For a study, researchers sought to look at the relationship between diabetes mellitus (DM) and the occurrence of depressive episodes in men and women. Data from the Longitudinal Study of Adult Health (ELSA-Brasil), a multicenter cohort of Brazilian government workers, were used from 12,730 individuals (5,866 men and 6,864 women) at baseline (2008–2010) and follow-up 1 (2012–2014). Participants were identified as diabetic based on self-reported and clinical data, and the Clinical Interview Schedule–Revised was used to assess the occurrence of depressive episodes (CIS-R). Logistic regression models were used to estimate the associations (crude and adjusted for socio-demographic variables).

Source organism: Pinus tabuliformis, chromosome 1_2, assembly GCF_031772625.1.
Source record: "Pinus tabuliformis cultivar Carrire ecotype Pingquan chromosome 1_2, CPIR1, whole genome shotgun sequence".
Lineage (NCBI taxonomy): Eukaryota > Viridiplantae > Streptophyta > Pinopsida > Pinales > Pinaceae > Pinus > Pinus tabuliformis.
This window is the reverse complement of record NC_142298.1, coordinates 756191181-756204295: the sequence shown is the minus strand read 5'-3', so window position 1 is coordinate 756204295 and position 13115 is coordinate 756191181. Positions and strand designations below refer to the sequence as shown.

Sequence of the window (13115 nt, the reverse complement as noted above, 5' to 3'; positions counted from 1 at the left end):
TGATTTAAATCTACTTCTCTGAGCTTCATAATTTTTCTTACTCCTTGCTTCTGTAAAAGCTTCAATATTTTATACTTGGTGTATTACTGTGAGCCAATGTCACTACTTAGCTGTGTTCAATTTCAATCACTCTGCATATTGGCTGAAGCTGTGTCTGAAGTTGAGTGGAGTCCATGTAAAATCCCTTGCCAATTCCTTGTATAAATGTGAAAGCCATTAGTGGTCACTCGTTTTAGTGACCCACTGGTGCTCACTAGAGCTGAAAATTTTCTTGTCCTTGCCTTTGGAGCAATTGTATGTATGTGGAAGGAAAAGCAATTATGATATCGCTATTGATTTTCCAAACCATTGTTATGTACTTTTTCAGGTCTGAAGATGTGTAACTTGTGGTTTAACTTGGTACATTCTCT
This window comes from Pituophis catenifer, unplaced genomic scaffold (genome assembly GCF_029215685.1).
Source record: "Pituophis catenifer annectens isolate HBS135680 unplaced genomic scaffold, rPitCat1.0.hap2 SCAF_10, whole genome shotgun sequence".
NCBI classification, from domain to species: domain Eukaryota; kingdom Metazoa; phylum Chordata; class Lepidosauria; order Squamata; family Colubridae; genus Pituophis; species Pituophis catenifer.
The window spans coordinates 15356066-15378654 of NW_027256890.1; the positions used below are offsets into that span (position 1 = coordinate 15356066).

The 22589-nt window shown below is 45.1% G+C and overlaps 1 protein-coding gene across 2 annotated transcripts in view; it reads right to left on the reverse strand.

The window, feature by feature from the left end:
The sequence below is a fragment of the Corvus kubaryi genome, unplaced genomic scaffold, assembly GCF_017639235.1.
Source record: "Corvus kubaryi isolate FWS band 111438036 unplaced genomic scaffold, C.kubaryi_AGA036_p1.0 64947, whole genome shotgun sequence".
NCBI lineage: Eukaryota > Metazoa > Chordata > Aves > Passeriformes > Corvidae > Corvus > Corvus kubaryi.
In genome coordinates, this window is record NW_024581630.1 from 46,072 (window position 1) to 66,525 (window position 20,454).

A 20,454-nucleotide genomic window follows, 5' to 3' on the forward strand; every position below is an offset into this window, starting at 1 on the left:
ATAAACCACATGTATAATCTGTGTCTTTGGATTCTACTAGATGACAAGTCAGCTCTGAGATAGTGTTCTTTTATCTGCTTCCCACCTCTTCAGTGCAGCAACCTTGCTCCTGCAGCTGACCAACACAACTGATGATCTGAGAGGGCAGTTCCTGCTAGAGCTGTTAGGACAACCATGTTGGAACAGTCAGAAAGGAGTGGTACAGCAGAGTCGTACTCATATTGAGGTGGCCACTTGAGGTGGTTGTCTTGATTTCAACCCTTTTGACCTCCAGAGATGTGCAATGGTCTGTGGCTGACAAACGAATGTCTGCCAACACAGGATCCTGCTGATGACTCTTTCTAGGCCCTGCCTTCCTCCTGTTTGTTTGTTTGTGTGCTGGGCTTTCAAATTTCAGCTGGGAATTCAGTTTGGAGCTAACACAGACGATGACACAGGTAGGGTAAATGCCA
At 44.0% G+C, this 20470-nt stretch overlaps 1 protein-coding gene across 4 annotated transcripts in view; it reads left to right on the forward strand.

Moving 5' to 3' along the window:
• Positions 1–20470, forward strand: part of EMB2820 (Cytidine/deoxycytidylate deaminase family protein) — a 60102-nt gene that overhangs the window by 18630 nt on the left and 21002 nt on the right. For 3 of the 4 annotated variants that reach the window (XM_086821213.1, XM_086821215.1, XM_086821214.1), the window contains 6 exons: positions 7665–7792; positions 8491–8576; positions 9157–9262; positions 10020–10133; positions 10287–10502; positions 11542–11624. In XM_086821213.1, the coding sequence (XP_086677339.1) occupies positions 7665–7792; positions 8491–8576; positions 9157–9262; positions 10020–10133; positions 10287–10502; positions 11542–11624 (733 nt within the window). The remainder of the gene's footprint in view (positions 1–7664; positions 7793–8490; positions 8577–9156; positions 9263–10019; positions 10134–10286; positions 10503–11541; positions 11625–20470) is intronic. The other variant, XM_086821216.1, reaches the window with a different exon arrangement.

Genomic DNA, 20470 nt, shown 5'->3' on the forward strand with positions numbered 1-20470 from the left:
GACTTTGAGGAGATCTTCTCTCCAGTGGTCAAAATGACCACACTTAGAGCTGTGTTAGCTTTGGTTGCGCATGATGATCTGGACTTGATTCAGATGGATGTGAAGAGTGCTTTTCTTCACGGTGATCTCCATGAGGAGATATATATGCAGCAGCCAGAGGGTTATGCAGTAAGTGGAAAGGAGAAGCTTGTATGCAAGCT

Women with DM prior to the baseline had a 48% increased risk (95% CI=1.03–2.07) of depressive episodes in the crude model and a 54% increased risk (95% CI=1.06–2.19) in the final adjusted model compared to women without DM. For males, no significant relationships were found. The regression models for the duration of diabetes and the occurrence of depressive episodes (n=2,143 individuals; 1,160 males and 983 women) revealed no significant relationships. The increased incidence of depressive episodes in women with past DM implies that more regular screening for depression may be advantageous as part of a multi-factor approach to DM therapy.